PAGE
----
Hurricane Irma blew across Florida two weeks ago, leaving a trail of destruction and property damage in its wake. Thousands of property owners in the state will be dealing with repercussions from the storm for weeks and months to come.
In total, the amount of insured losses from Irma is estimated between $15 and $50 billion dollars. However, some reports, such as Moody’s Analytics, estimate the actual cost of the storm to be much higher, between $64 and $92 billion. Most of this expense directly affects individuals and families across the state. As Floridians returned home last week and try to restart normal life this week, many are wondering where and how to file a Florida hurricane property damage claim.
Ideally, you grabbed insurance documents and policy information before evacuating or while completing other storm preparation. If not, make this is a high priority after the storm. You want to locate any insurance information, including the homeowner’s policy, hurricane insurance policy, flood insurance policy, and the policy covering damage to any automobile. These documents are helpful in holding an effective conversation with your insurance provider, especially the insurance provider of your property’s flood, hurricane, or windstorm coverage.
However, even Florida property owners who have maintained coverage and made timely payments may receive pushback from their insurance provider about receiving insurance coverage for their claims. Such pushback is even more common after a storm of this magnitude and damage, when insurance providers are looking at substantial payouts. All Florida property owners should take certain steps to ensure receiving compensation for the claim amounts to which they are entitled.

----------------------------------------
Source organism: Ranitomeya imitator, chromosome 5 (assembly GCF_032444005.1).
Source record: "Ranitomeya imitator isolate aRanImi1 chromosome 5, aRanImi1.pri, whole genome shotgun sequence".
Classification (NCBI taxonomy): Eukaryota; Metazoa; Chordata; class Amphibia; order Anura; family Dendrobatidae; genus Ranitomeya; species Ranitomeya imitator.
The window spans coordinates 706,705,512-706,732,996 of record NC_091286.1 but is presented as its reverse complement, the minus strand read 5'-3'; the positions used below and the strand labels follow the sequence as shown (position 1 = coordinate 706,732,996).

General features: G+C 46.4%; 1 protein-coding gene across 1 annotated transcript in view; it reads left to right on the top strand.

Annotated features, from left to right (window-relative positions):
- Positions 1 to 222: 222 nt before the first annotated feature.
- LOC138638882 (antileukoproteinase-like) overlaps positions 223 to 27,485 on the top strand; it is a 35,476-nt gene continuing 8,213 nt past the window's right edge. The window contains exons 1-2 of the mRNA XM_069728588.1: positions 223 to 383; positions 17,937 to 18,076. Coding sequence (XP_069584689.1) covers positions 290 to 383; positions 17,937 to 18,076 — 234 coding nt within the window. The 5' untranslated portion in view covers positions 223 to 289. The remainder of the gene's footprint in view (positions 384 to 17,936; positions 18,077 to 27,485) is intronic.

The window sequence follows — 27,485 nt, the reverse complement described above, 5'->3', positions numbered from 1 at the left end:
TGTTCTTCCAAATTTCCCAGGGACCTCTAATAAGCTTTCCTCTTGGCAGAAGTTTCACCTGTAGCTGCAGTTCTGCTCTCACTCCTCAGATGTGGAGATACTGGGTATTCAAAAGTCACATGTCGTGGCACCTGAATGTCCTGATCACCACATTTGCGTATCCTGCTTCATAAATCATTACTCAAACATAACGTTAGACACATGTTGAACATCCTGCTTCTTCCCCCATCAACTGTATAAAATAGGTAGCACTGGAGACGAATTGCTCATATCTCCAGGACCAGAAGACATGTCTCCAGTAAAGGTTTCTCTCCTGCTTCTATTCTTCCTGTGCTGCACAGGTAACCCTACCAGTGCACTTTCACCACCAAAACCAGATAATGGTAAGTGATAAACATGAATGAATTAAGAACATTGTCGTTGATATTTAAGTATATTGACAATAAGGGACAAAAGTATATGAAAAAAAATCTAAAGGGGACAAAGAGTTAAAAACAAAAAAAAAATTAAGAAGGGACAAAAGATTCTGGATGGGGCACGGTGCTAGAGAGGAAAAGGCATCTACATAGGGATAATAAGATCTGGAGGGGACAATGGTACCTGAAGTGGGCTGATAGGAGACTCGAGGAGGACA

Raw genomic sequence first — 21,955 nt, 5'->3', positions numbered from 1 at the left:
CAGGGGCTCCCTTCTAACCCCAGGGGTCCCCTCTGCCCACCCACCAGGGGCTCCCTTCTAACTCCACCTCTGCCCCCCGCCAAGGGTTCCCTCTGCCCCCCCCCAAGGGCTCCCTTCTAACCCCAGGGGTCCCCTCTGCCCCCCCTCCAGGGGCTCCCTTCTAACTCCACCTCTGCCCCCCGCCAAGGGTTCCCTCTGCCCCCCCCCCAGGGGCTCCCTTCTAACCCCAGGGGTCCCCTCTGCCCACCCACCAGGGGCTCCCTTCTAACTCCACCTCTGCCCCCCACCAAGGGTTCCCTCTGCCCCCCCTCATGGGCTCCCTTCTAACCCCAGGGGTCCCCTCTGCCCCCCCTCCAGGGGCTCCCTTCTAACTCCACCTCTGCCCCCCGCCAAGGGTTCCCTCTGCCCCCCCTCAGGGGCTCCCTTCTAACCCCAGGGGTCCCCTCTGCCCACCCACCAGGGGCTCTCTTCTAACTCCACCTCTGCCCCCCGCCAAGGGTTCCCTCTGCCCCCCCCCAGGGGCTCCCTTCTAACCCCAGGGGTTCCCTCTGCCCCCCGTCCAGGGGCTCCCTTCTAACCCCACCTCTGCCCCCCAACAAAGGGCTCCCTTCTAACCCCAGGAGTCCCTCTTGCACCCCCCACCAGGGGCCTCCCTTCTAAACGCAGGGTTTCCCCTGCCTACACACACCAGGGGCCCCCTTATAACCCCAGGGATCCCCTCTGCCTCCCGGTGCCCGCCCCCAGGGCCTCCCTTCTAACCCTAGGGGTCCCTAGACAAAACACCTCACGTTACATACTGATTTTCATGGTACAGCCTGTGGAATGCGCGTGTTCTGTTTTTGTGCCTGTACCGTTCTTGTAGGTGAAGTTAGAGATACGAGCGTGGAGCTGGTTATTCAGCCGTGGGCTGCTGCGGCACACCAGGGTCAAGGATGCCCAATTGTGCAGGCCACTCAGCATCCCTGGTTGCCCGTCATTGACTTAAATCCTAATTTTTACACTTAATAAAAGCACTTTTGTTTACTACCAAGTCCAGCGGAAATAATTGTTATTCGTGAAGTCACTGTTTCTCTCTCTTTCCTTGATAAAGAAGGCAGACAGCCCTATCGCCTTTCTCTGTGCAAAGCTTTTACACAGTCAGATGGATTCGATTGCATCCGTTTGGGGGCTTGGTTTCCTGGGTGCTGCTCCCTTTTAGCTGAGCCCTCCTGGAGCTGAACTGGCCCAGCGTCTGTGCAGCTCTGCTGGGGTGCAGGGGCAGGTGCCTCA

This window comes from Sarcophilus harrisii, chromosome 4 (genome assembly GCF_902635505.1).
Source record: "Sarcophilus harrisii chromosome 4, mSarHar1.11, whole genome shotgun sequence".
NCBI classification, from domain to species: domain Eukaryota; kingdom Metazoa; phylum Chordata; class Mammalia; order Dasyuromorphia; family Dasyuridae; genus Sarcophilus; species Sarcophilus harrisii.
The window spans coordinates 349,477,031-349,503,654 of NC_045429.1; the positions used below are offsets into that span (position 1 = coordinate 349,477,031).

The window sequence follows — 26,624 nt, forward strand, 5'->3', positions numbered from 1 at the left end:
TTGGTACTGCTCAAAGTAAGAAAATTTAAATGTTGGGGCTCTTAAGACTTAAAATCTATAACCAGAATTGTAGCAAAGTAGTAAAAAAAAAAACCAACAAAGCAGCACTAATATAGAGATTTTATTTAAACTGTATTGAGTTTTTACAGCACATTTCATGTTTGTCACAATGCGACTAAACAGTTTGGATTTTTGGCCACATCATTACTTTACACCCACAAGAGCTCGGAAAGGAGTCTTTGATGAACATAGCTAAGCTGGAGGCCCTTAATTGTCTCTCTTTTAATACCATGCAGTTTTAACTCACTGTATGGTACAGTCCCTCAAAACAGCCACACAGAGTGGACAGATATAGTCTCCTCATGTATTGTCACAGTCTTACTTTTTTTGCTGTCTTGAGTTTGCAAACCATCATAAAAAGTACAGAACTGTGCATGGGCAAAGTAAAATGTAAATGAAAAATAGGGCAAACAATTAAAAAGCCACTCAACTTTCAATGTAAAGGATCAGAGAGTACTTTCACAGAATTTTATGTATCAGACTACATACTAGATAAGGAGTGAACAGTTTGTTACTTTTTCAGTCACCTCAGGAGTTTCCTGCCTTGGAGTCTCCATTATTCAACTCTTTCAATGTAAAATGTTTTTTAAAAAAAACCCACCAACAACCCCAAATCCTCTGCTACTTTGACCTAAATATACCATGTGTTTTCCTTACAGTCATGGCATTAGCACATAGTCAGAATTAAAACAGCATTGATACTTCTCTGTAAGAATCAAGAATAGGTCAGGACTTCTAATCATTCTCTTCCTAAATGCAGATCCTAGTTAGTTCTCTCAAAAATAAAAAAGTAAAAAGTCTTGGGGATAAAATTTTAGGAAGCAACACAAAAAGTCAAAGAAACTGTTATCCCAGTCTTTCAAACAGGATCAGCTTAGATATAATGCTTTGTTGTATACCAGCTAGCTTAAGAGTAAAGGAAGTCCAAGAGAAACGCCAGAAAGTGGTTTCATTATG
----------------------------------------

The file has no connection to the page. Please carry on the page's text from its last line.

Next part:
When property owners return to fallen trees, damaged porches, and worse, the first instinct is to begin making small repairs, yet the best course of action is to document the damage in the exact condition the storm left it. Take photographs, make a written report, take a video of the property, and note what real and personal property is damaged. Such documentation and lists are helpful for insurance adjusters, but also safeguard you in receiving full insurance compensation.
Moreover, do not dispose of any damaged property until it is known to your insurance adjuster and documented. It is helpful to have an outside agent, such as an attorney, guide you through this process, as insurance adjusters have different interests than property owners in this situation.
Insurance providers are receiving numerous phone calls after Irma. Make sure you are one of those callers, but be aware that insurance companies aren’t always working in your best interest. Your insurance provider has its own interests, which can conflict with your Florida hurricane property damage claim.
Typically, pushback from insurance companies revolves around lowering the claim amount or compensation. Even if the insurance provider admits that you suffered serious property damage, arguments that you did not mitigate damages or properly secure your home are pervasive. Insurance providers may also unreasonably delay your claim.
Any property owner who experiences pushback, delay, or denial of an insurance claim should contact a property insurance attorney.